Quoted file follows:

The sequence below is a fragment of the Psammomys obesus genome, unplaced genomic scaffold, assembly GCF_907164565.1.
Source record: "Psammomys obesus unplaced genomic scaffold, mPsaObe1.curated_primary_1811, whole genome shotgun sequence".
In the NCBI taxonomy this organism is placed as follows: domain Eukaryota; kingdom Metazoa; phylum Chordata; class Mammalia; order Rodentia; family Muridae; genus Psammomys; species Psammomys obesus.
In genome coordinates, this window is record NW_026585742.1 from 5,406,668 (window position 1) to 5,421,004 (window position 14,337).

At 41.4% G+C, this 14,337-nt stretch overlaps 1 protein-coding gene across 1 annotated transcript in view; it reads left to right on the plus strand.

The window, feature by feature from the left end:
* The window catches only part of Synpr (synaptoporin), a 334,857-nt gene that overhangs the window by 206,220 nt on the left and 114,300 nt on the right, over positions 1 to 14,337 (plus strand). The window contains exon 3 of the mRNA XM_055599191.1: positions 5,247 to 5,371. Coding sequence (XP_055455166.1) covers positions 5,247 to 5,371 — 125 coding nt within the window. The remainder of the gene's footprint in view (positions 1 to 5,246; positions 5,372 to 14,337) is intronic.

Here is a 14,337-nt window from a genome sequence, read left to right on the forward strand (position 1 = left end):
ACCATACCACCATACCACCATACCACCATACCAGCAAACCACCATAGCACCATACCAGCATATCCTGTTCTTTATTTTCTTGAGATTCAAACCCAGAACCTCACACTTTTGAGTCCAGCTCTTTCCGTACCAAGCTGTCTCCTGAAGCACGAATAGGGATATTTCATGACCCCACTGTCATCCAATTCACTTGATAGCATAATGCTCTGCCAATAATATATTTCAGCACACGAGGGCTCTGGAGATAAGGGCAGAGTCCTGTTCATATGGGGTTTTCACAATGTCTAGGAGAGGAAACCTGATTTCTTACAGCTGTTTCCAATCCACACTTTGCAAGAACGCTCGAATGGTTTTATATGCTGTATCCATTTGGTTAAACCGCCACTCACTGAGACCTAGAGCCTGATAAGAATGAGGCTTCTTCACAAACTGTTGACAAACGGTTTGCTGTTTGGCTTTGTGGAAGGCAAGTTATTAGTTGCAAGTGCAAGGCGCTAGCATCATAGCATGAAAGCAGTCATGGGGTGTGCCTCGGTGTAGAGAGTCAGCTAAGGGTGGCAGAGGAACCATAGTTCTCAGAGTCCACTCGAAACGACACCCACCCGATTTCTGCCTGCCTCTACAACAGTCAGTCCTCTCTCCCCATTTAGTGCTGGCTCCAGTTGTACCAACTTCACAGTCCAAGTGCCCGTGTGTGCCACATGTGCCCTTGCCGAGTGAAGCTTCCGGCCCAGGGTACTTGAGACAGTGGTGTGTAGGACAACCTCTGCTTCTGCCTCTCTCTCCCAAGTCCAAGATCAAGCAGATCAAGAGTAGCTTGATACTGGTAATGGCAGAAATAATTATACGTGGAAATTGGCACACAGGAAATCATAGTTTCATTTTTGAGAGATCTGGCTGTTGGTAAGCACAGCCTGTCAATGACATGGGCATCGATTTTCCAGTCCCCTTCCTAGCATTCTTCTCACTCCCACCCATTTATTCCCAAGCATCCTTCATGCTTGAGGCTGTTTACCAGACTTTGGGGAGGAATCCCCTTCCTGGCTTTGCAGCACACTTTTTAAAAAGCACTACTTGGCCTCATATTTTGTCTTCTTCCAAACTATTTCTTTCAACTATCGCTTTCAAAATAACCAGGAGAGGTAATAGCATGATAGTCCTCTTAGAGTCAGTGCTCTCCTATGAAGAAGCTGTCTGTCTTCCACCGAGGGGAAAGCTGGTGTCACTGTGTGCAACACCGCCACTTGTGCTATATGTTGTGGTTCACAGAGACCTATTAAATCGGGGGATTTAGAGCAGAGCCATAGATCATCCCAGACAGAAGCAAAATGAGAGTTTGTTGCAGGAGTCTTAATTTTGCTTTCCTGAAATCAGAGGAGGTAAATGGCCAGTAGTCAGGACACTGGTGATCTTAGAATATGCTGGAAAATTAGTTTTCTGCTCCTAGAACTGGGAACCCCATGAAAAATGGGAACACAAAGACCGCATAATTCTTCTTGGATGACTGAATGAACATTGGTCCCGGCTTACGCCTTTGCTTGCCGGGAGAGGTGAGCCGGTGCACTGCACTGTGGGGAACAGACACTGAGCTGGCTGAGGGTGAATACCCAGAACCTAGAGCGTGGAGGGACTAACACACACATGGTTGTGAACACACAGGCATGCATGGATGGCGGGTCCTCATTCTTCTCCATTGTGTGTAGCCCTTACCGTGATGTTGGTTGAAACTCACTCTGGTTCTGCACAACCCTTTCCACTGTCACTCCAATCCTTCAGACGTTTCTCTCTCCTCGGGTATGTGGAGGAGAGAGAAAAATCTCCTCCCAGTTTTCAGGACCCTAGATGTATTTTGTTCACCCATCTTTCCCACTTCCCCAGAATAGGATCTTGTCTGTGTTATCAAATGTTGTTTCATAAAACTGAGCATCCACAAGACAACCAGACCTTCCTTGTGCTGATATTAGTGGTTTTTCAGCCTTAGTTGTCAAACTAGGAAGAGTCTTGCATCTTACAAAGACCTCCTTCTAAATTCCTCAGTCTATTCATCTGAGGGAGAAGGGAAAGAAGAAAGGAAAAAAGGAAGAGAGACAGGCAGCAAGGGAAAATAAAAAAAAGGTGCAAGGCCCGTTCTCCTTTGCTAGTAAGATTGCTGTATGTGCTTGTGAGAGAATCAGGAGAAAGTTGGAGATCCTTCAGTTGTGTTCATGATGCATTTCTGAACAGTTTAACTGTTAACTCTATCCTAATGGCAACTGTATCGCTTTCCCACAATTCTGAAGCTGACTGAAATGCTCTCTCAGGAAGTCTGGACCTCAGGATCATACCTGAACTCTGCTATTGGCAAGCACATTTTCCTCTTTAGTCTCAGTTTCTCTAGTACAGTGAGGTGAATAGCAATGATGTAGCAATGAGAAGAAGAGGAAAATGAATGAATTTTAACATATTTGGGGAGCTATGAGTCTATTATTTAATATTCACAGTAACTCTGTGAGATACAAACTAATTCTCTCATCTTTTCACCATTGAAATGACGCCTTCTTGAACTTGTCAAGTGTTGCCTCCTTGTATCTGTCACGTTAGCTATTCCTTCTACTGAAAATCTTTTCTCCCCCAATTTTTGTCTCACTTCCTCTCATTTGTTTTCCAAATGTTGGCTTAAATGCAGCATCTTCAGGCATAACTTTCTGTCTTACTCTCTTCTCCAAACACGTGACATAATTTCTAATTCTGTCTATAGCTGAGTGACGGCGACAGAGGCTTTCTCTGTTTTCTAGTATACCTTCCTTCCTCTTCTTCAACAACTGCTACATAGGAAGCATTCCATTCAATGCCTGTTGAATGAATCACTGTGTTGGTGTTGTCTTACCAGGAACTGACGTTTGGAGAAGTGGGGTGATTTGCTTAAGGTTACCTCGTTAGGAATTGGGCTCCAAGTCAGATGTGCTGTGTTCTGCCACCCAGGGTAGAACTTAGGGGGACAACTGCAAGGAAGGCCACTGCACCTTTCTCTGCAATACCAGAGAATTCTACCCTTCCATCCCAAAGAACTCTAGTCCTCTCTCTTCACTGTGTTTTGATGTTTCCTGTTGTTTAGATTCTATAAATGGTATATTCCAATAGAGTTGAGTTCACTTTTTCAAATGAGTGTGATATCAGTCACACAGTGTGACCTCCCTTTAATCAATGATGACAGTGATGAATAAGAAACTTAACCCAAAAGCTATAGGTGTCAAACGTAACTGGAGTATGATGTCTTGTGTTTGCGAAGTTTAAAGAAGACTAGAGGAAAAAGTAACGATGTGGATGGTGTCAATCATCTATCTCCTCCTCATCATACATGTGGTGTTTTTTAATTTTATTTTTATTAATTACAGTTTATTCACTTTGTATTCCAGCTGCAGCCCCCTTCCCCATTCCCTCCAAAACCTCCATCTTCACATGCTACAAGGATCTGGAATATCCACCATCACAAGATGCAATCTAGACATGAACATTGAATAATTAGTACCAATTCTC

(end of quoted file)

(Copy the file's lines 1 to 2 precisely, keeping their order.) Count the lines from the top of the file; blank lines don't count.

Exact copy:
The sequence below is a fragment of the Psammomys obesus genome, unplaced genomic scaffold, assembly GCF_907164565.1.
Source record: "Psammomys obesus unplaced genomic scaffold, mPsaObe1.curated_primary_1811, whole genome shotgun sequence".